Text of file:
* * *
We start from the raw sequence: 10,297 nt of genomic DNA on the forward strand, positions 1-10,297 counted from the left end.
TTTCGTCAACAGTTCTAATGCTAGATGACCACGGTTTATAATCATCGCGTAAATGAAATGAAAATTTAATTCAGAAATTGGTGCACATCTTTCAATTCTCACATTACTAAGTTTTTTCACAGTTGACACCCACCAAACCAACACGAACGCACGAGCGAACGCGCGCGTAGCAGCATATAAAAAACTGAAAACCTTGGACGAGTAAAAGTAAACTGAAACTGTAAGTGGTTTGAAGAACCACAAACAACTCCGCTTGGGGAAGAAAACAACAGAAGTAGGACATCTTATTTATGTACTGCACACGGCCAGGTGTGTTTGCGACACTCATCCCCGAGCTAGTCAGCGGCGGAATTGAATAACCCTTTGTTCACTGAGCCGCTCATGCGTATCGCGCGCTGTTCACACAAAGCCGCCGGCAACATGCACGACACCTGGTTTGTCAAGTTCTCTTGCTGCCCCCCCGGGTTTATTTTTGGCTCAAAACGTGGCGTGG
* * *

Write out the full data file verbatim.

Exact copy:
We start from the raw sequence: 10,297 nt of genomic DNA on the forward strand, positions 1-10,297 counted from the left end.
TTTCGTCAACAGTTCTAATGCTAGATGACCACGGTTTATAATCATCGCGTAAATGAAATGAAAATTTAATTCAGAAATTGGTGCACATCTTTCAATTCTCACATTACTAAGTTTTTTCACAGTTGACACCCACCAAACCAACACGAACGCACGAGCGAACGCGCGCGTAGCAGCATATAAAAAACTGAAAACCTTGGACGAGTAAAAGTAAACTGAAACTGTAAGTGGTTTGAAGAACCACAAACAACTCCGCTTGGGGAAGAAAACAACAGAAGTAGGACATCTTATTTATGTACTGCACACGGCCAGGTGTGTTTGCGACACTCATCCCCGAGCTAGTCAGCGGCGGAATTGAATAACCCTTTGTTCACTGAGCCGCTCATGCGTATCGCGCGCTGTTCACACAAAGCCGCCGGCAACATGCACGACACCTGGTTTGTCAAGTTCTCTTGCTGCCCCCCCGGGTTTATTTTTGGCTCAAAACGTGGCGTGG